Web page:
Reversed and remanded.

KENNEDY, J., delivered the opinion of the Court, in which REHNQUIST, C.J., and STEVENS, O'CONNOR, and SOUTER, JJ., joined. THOMAS, J., filed a dissenting opinion, in which SCALIA, GINSBURG, and BREYER, JJ., joined. GINSBURG, J., filed a dissenting opinion, in which BREYER, J., joined.

Donald W. Jenkins, Chicago, IL, for petitioners.

Robert J. Kopecky, Chicago, IL, for respondents.

Michael R. Dreeben, Washington, DC, for U.S. as amicus curiae, by special leave of the Court.

Justice KENNEDY delivered the opinion of the Court.

Under § 12(2) of the Securities Act of 1933 buyers have an express cause of action for rescission against sellers who make material misstatements or omissions "by means of a prospectus." The question presented is whether this right of rescission extends to a private, secondary transaction, on the theory that recitations in the purchase agreement are part of a "prospectus."

I

Petitioners Gustafson, McLean, and Butler (collectively Gustafson) were in 1989 the sole shareholders of Alloyd, Inc., a manufacturer of plastic packaging and automatic heat sealing equipment. Alloyd was formed, and its stock was issued, in 1961. In 1989, Gustafson decided to sell Alloyd and engaged KPMG Peat Marwick to find a buyer. In response to information distributed by KPMG, Wind Point Partners II, L.P., agreed to buy substantially all of the issued and outstanding stock through Alloyd Holdings, Inc., a new corporation formed to effect the sale of Alloyd's stock. The shareholders of Alloyd Holdings were Wind Point and a number of individual investors.

In preparation for negotiating the contract with Gustafson, Wind Point undertook an extensive analysis of the company, relying in part on a formal business review prepared by KPMG. Alloyd's practice was to take inventory at year's end, so Wind Point and KPMG considered taking an earlier inventory to use in determining the purchase price. In the end they did not do so, relying instead on certain estimates and including provisions for adjustments after the transaction closed.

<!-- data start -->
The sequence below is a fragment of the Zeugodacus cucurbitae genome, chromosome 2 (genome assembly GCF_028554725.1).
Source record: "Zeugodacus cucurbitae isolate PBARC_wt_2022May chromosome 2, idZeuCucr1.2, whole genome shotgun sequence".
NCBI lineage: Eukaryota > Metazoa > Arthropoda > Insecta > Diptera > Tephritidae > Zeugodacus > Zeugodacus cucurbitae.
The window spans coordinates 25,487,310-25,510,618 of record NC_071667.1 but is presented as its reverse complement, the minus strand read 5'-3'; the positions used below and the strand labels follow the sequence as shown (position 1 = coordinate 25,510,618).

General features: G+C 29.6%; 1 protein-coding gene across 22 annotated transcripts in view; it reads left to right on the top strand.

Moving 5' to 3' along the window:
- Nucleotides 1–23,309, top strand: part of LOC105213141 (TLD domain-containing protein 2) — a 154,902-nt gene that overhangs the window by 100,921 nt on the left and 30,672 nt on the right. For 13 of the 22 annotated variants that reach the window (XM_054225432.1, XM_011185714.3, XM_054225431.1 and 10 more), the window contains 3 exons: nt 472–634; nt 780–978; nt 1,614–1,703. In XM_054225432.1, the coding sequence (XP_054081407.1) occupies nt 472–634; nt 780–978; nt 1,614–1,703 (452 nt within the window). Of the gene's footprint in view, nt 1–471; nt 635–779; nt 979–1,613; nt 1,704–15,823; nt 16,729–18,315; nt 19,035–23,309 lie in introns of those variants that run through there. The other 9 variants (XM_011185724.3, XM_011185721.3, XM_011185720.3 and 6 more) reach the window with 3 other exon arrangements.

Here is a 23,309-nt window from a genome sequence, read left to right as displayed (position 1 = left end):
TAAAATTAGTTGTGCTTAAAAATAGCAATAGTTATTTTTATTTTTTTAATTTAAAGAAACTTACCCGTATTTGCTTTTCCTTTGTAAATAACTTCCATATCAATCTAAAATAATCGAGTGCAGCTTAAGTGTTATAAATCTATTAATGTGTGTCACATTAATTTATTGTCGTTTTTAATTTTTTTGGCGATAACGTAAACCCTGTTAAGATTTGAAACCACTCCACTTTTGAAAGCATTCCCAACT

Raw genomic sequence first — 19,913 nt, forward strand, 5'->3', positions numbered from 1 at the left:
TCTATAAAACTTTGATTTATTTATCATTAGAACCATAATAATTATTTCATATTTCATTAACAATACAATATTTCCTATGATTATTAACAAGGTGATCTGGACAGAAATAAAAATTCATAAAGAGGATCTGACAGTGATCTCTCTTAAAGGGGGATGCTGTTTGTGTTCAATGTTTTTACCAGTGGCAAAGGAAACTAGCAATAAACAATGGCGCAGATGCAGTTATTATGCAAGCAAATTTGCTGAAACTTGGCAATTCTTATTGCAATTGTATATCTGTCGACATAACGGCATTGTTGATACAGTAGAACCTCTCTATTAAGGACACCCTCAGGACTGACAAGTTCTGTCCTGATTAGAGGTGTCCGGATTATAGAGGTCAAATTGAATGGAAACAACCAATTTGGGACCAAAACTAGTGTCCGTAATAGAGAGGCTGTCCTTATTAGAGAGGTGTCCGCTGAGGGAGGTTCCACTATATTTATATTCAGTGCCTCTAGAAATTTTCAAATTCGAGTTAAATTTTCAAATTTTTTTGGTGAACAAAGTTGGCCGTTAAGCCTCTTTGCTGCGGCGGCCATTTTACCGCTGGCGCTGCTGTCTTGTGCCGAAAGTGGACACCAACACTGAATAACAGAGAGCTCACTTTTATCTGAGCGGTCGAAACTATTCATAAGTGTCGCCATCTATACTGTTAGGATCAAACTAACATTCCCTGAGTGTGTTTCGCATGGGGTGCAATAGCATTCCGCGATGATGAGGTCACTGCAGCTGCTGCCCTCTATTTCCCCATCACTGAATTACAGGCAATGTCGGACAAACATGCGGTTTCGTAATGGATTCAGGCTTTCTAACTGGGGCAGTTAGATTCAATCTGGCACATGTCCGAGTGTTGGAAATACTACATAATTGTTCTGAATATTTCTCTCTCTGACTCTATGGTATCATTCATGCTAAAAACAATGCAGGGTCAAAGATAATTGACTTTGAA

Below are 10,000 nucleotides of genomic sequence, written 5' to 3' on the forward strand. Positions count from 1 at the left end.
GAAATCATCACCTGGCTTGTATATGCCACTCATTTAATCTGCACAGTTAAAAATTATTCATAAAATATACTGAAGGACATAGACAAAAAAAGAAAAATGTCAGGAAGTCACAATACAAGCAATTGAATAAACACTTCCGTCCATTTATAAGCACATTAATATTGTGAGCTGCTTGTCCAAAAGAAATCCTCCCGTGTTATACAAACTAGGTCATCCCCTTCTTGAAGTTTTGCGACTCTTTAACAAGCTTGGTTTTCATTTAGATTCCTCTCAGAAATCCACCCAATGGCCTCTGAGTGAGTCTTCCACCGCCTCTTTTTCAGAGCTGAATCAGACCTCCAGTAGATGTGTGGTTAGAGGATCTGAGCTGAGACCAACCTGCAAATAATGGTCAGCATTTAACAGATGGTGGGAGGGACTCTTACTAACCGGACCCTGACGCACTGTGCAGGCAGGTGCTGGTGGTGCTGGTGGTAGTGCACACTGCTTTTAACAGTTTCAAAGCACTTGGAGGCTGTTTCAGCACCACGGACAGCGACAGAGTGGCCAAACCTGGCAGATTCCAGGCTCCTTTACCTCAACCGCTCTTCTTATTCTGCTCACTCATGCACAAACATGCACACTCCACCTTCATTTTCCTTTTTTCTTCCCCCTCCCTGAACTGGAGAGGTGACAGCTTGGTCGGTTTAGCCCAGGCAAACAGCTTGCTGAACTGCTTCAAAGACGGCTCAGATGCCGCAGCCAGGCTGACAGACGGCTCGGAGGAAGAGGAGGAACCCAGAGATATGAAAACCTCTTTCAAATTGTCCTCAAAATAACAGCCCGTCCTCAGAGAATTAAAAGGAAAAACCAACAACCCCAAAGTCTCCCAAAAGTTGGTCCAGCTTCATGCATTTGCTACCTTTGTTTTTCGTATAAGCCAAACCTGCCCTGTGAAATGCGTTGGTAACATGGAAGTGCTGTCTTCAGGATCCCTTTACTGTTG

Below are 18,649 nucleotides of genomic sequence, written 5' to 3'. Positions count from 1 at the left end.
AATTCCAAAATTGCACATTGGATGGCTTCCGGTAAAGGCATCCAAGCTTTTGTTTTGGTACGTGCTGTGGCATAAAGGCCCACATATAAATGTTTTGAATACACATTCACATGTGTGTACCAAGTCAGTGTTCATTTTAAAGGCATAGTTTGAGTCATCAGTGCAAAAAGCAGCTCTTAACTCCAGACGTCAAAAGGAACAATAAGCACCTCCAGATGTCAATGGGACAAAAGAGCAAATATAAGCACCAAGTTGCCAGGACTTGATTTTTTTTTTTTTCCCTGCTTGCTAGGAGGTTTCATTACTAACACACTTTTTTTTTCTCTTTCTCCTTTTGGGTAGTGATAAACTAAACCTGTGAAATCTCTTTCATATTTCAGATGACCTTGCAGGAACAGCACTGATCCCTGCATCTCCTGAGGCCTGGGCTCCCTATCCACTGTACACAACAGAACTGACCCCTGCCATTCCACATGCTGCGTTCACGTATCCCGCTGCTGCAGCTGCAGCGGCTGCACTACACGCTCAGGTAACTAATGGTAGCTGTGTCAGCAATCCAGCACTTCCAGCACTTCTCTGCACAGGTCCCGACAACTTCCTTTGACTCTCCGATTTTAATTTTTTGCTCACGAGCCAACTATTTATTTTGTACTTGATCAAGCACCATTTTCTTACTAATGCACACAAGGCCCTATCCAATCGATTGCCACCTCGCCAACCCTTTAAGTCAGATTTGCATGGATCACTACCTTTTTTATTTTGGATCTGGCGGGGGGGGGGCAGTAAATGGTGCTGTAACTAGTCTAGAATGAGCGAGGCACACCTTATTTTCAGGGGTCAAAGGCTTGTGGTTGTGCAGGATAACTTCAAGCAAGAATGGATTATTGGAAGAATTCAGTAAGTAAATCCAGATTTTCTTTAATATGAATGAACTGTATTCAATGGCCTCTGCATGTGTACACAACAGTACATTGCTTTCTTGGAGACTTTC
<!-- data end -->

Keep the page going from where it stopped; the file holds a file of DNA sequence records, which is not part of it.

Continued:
On December 20, 1989 Gustafson and Alloyd Holdings executed a contract of sale. Alloyd Holdings agreed to pay Gustafson and his coshareholders $18,709,000 for the sale of the stock plus a payment of $2,122,219, which reflected the estimated increase in Alloyd's net worth from the end of the previous year, the last period for which hard financial data were available. Article IV of the purchase agreement, entitled "Representations and Warranties of the Sellers," included assurances that the company's financial statements "present fairly . . . the Company's financial condition" and that between the date of the latest balance sheet and the date the agreement was executed "there ha[d] been no material adverse change in . . . [Alloyd's] financial condition." App. 115, 117. The contract also provided that if the year-end audit and financial statements revealed a variance between estimated and actual increased value, the disappointed party would receive an adjustment.

The year-end audit of Alloyd revealed that Alloyd's actual earnings for 1989 were lower than the estimates relied upon by the parties in...